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World - Africa

Arafat: Most Arab states agree to support summit

Arafat returns from the UAE  

Israeli Cabinet tries to break deadlock Monday

May 31, 1998
Web posted at: 8:01 p.m. EDT (0001 GMT)

GAZA, Gaza Strip (CNN) -- With the Middle East peace process stalled, Palestinian leader Yasser Arafat said Sunday that he has received the go-ahead from most of the Arab states to hold an Arab summit to coordinate their efforts to move negotiations forward.

Returning from a trip to the United Arab Emirates, Arafat said that "truly there is a very important effort to have this Arab summit conference very soon because we are in need of it." However, he did not give a date for when the proposed summit might take place.

Meanwhile, Israeli Prime Minister Benjamin Netanyahu -- the man Palestinians accuse of thwarting the peace process -- faces two distinct challenges from within his own Likud party on the peace issue.

On Monday, the Israeli Cabinet will meet to see if it can break an internal deadlock between Netanyahu and Infrastructure Minister Ariel Sharon, who wants to put forward his own peace initiative. The prime minister is reportedly resisting the idea of letting Sharon inject himself into the peace process.

And Tel Aviv Mayor Roni Milo, who has announced he is leaving Likud to form a new party to challenge Netanyahu, met Sunday in Amman with Jordan's Crown Prince Hassan to discuss his political initiative.

"He came to renew his commitment, and his party's commitment, to the peace process and the need to work vigorously to prevent its collapse," a Jordanian official told Reuters.

Sharon is reportedly opposing any effort to give Palestinians control of more than an additional 9 percent of the West Bank. The United States is pressing Israel to cede 13 percent. However, some observers believe Sharon may be willing to go further than Netanyahu on the issue of establishing a Palestinian state, which Arafat wants to do next year.

"I think Mr. Sharon at this point in time seems to be more generous concerning the establishment of a Palestinian state, less generous concerning the territories the Palestinian state will control," said Israeli political analyst Chemi Shalev.

Chirac pushes international summit on Middle East

Also on Sunday, French Prime Minister Jacques Chirac, on a state visit to Lebanon, renewed his call for an international summit on the Middle East, saying it would "recreate a dynamism" to revive the peace process. The summit had been proposed earlier this month by Chirac and Egyptian President Hosni Mubarak.

The French president also warned Israel that it must simultaneously negotiate with both Lebanon and Syria for withdrawal of its troops from southern Lebanon and return of the Golan Heights, which Israel captured from Syria in a 1967 war.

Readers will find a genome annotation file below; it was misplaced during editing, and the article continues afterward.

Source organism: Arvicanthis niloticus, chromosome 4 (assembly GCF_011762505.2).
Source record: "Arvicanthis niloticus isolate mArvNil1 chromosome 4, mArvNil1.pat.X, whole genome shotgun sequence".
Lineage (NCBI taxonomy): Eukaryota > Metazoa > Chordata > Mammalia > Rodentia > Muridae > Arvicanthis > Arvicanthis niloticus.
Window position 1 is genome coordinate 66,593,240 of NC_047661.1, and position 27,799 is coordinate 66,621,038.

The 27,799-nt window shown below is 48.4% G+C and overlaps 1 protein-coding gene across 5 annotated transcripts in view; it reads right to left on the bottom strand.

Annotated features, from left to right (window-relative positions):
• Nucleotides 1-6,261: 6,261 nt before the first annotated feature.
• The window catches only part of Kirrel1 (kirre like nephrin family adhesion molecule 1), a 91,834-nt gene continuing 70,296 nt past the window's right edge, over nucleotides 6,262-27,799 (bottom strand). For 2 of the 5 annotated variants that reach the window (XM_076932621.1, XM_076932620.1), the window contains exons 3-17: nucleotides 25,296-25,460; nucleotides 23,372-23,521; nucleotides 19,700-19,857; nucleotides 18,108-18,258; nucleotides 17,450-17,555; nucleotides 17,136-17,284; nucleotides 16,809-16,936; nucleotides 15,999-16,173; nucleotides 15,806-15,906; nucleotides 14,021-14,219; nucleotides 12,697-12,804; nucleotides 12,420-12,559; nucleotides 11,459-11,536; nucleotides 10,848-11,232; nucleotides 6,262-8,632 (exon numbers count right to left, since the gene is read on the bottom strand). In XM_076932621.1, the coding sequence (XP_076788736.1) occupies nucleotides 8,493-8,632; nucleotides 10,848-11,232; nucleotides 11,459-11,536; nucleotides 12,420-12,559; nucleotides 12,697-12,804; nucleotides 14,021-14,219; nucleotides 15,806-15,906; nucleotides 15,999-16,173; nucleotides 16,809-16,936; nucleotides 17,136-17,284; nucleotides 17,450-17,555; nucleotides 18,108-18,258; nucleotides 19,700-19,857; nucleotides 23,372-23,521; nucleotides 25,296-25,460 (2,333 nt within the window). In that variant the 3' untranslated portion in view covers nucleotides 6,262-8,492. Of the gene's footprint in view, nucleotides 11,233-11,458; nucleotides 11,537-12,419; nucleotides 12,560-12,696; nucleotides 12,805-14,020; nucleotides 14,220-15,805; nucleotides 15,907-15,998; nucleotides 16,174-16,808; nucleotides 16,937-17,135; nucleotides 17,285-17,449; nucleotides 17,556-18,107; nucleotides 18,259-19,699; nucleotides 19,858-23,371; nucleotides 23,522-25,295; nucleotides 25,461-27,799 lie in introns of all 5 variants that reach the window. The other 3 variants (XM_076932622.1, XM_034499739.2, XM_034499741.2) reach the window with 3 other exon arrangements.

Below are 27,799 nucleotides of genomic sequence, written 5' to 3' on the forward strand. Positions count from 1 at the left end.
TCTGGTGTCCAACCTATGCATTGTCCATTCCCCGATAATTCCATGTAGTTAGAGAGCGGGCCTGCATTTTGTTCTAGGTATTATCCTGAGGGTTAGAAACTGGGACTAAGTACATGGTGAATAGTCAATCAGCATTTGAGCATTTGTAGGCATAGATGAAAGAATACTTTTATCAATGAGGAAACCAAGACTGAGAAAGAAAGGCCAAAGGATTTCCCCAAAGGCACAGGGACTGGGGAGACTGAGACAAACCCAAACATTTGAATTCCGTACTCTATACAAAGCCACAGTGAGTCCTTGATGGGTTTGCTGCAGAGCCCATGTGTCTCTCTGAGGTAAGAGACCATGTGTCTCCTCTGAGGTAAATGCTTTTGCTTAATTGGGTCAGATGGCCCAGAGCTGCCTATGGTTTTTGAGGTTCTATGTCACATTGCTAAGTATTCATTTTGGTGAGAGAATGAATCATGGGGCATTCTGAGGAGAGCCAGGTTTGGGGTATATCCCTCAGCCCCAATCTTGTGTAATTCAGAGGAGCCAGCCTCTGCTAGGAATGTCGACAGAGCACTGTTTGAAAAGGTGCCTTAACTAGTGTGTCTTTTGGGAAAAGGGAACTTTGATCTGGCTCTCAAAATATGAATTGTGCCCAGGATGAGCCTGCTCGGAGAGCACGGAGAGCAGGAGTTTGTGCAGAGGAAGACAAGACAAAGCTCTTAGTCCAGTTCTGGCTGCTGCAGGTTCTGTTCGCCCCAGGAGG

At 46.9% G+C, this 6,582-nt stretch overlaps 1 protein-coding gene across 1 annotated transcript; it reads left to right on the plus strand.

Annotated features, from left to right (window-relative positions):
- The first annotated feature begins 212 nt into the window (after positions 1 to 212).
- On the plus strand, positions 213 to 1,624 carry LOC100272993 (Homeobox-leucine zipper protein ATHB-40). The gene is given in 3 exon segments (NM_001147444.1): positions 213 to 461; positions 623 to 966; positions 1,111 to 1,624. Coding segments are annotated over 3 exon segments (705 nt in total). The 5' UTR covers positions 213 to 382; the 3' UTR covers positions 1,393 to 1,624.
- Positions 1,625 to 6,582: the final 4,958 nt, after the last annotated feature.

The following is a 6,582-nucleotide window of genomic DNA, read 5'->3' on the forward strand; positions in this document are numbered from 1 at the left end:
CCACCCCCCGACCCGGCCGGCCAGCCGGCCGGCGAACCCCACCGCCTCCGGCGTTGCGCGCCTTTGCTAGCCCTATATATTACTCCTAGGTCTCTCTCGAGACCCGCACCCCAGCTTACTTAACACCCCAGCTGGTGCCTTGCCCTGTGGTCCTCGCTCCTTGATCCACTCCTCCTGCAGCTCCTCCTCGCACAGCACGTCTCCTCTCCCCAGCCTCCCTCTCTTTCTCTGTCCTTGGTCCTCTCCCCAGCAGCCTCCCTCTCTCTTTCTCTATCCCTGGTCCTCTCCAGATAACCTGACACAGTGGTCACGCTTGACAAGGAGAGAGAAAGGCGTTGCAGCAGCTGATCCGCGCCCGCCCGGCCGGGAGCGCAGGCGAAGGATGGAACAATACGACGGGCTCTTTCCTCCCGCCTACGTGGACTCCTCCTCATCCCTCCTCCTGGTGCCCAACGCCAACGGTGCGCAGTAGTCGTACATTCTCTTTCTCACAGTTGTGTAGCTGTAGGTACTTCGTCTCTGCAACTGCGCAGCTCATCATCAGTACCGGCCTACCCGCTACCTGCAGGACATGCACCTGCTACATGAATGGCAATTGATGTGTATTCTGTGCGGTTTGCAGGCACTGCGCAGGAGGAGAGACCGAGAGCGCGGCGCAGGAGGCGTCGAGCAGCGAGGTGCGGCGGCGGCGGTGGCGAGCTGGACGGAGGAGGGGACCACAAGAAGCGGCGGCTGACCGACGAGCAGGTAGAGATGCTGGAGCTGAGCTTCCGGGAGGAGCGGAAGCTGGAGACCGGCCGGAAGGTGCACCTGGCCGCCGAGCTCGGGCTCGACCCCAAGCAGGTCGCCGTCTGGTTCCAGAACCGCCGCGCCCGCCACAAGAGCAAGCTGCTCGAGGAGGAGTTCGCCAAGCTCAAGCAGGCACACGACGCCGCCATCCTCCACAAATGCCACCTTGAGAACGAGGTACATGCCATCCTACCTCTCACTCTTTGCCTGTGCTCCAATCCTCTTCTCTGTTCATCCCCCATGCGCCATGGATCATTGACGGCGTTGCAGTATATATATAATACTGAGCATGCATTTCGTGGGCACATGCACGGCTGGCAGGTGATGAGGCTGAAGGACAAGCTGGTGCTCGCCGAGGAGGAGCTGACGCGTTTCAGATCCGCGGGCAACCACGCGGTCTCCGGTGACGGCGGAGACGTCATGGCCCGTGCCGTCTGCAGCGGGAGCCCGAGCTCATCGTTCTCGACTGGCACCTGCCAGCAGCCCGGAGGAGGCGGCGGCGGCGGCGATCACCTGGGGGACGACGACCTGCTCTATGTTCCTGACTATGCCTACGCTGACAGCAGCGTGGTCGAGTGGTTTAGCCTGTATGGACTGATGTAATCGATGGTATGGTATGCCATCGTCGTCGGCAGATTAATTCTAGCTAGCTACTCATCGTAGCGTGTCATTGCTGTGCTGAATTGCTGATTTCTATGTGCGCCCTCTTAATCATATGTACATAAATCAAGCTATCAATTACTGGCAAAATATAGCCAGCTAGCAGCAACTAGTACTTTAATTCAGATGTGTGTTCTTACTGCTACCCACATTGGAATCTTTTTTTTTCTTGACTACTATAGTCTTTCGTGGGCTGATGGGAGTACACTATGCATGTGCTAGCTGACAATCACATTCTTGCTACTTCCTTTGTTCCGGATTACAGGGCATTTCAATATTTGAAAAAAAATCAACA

"Things being complex, it is not realistic to imagine that we could establish a solid peace by cutting it up into small pieces," Chirac said.

Israel, which signed peace treaties with Egypt in 1979 and Jordan in 1994, has tried over the years to reach a separate agreement with Lebanon that would leave Syria isolated as its only neighbor still in a state of war. But Chirac said his view is that Israel cannot obtain security unless it makes peace with all of its neighbors.

Chirac's efforts to increase the French role in securing Middle East peace comes at a time of increasing Arab disillusionment with the United States, which launched the peace process in 1991. The Arabs believe the United States hasn't put enough pressure on Netanyahu.

Syrian, Saudi leaders meet to discuss summit

The idea of an Arab summit has been gaining ground as Arafat has shuttled between various capitals promoting the idea. In Damascus Sunday, Syrian President Hafaz al-Assad and Saudi Crown Prince Abdullah held their own talks to discuss the Arab-Israeli peace process and the possibility of a summit.

In a statement upon arriving in Syria, Prince Abdullah appealed to the United States to support the peace process and warned that failure to do so would encourage extremists in the region.

"We appeal to the world, especially the United States, to support legitimate and just solutions and to push the peace process forward," he said.

A senior Syrian official told Reuters that the recent consultations among Arab leaders are designed "to achieve a unified Arab stand against the obstinacy of Netanyahu and his anti-peace policies."

"Arabs have big resources and capabilities that allow them to impose their will and their political decisions on others, and they should use that," the official said.

Jerusalem Bureau Chief Walter Rodgers and Reuters contributed to this report.

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